Other proposals would have split the state vertically. In 2009, former assemblyman Bill Maze proposed to separate the coastal counties that extend from San Francisco and Sacramento south to San Diego. (There was talk of the 120th meridian as the boundary, the kind of straight-line border that deliniates the northern edges of Nevada and California.) The purpose was to free the more conservative counties inland from the dominant liberal coastal counties. A similar proposal, “New California,” is also in the works. Its advocates are now working to enlist support within each of the 58 counties for its introduction in the legislature.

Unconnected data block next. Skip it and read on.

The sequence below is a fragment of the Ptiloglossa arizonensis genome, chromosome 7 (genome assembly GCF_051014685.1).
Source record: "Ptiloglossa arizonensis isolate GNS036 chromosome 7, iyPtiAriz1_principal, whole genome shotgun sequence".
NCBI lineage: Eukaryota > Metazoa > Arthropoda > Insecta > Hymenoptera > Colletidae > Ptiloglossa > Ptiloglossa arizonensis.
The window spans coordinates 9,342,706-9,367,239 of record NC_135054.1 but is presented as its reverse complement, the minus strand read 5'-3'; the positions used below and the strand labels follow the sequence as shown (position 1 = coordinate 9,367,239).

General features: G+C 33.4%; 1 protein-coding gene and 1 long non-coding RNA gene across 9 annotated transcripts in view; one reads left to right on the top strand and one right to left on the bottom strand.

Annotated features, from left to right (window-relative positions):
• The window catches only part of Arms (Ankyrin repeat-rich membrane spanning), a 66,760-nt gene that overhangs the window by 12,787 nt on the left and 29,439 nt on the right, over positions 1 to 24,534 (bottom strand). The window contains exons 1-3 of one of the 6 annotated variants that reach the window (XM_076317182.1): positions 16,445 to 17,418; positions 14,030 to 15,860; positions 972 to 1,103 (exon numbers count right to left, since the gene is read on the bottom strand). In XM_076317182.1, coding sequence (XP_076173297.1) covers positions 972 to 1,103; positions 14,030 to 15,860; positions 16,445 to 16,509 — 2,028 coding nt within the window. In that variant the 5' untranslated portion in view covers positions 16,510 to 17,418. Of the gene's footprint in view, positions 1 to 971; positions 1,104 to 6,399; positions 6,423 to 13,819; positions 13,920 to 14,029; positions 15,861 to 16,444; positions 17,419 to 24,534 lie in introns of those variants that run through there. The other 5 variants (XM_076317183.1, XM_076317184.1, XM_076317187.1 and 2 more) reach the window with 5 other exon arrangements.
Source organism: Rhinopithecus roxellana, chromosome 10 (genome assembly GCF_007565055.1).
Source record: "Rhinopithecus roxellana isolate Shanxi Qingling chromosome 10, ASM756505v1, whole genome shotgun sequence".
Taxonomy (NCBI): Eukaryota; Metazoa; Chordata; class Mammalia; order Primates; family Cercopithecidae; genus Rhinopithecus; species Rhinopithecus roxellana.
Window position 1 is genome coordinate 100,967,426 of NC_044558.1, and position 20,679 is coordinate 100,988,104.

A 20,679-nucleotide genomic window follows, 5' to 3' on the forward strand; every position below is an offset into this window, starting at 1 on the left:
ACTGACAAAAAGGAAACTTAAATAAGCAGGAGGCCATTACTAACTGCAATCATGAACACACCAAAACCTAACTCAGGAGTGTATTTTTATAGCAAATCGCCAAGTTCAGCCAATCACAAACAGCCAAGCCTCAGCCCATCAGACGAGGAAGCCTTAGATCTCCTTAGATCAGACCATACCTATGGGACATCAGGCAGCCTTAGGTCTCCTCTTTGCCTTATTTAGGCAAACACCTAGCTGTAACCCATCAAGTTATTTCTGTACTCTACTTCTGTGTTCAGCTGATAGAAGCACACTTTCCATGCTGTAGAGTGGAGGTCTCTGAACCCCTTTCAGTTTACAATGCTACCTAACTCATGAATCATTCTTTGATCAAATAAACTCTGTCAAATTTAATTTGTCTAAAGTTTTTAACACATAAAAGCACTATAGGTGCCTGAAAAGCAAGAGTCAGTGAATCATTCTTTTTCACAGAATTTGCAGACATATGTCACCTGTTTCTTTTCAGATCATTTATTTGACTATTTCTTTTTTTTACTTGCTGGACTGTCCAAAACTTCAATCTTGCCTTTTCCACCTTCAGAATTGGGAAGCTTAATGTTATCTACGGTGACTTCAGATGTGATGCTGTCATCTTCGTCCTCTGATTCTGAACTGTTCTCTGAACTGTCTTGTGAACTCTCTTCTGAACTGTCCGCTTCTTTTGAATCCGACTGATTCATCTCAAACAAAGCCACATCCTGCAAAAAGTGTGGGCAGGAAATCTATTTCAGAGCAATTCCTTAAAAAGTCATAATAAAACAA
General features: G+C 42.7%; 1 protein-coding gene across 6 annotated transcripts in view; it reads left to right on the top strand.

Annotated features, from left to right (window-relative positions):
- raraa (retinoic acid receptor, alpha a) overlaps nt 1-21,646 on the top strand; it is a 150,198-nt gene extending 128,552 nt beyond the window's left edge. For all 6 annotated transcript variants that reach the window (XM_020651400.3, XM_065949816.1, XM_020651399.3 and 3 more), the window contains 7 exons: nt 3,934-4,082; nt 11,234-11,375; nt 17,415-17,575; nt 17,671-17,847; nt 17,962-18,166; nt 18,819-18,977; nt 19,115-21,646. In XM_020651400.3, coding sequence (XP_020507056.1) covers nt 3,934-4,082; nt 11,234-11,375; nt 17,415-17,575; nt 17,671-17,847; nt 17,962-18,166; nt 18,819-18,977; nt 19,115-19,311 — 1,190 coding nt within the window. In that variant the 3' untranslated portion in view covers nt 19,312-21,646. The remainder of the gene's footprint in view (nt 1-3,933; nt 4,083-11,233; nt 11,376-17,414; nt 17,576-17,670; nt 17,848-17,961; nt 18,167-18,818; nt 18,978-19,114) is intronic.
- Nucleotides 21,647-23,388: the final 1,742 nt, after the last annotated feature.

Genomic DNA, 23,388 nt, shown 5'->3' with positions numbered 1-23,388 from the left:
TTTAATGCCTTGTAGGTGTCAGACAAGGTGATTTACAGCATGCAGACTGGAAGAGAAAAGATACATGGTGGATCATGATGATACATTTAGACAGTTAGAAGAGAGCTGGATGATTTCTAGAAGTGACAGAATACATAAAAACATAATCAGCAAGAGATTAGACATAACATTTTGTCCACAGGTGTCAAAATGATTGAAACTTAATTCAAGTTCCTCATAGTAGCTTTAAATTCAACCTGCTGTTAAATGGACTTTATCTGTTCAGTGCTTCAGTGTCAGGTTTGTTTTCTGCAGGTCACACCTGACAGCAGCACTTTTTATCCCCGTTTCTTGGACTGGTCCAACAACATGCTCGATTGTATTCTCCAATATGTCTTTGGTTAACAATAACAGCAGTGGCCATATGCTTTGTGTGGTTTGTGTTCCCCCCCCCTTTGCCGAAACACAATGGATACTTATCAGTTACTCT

And in 2016, Tim Draper tried a new tactic, taking the issue directly to the people via ballot initiative. He proposed to break up California into six states but failed to collect enough signatures to qualify it for the ballot. His latest proposal, of course, would divide California into three states. If passed, new arrangements for the three states would be worked out in a manner similar to the organic acts of earlier times and then sent to Congress for approval. Enough signatures were collected to qualify the proposal for the November 2018 ballot, and until July it looked as if Proposition 9 would go before the voters — though polling suggested it was a long shot.